Neighbors know it as "Murder Mall." Police say the Reservoir Hill housing complex and its surroundings have seen three shootings and two homicides so far this year.
"No other area in my district has seen this kind of violence," police Maj. Dennis Smith of the Central District said of the Madison Park North complex.
In recent months, Smith said, drug dealers shot a man they thought was stealing from narcotics stashes. Another man was stabbed 90 times after an altercation at a birthday party.
At least three drug rings operate out of the building, Smith said; dealers seek refuge from police in stairwells and apartments.
Smith testified during a lengthy hearing Wednesday on the fate of the property, with housing officials serving as both prosecutor and judge. Lawyers for the property's owner, Los Angeles-based TriCap Management Inc., are expected to call witnesses as the hearing continues today.
In an announcement last month, Mayor Stephanie Rawlings-Blake and Housing Commissioner Paul T. Graziano said they hoped to revoke the building's multifamily dwelling license because of high crime rates. If that occurs, the Department of Housing and Urban Development would likely cut funding to the building and issue vouchers to help the residents to find homes elsewhere.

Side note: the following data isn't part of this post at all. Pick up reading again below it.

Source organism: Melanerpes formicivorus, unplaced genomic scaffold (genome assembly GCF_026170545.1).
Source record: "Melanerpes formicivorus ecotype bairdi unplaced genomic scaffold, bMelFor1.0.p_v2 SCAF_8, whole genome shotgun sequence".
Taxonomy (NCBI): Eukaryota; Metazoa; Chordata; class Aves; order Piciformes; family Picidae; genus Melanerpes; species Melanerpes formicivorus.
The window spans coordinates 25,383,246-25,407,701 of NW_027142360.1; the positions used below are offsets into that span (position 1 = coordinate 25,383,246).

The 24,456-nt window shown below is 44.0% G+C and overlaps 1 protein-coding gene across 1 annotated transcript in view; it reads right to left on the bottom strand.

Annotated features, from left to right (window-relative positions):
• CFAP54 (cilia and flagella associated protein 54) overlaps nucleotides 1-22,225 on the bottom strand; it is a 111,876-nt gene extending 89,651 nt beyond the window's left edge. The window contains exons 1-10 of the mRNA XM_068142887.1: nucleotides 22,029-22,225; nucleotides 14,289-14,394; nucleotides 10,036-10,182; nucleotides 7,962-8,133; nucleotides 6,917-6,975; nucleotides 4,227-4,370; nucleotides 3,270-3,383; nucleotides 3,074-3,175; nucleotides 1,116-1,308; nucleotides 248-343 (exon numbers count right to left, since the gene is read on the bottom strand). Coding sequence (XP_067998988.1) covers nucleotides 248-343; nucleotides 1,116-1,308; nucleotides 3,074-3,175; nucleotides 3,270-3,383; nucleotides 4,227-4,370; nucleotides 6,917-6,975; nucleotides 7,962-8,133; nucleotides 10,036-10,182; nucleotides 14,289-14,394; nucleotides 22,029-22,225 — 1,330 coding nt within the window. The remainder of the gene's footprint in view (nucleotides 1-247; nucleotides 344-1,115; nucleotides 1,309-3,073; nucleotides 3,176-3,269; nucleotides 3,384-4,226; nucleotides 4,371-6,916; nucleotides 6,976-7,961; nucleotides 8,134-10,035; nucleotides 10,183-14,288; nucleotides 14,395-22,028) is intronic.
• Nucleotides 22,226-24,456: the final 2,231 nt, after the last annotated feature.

More than two dozen residents of the 202-unit complex gathered for the hearing Wednesday. Tenants said they were worried that they would be unable to find comparable housing, or afford the move.
"I don't think the city is realizing that this could result in mass homelessness," said Tabinda Riaz, an attorney with the Legal Aid Bureau who is representing the tenants association. "The voucher doesn't come with any guarantee for moving expenses, deposits or utility hookups."
Residents "have been left out of the process," Riaz said.
Representatives of several nearby community associations issued letters requesting that the city assist Madison Park North residents who wish to stay in Reservoir Hill.
The Reservoir Hill Improvement Council also asked that any redevelopment plans for the site — which comprises 44 buildings on North Avenue, just west of Park Avenue — include mixed- and low-income housing.
Neighbors said mayhem within the complex often spills out into the surrounding streets and detracts from their enjoyment of their homes.
Victoria Day, a retiree who lives in the 2200 block of Brookfield Ave., said neighbors stopped tending a community garden after it was vandalized repeatedly and an elderly man was pelted with stones.
"We've committed so much time and effort to this community, and I've had enough," Day said.
Jawauna "Jo" Greene, a neighbor of Day's, said she drives her teenage children even short distances because she does not think they are safe walking through the neighborhood. Her daughter was mugged when she was 11 by young residents of the complex, she said, and her son was attacked when he was 14.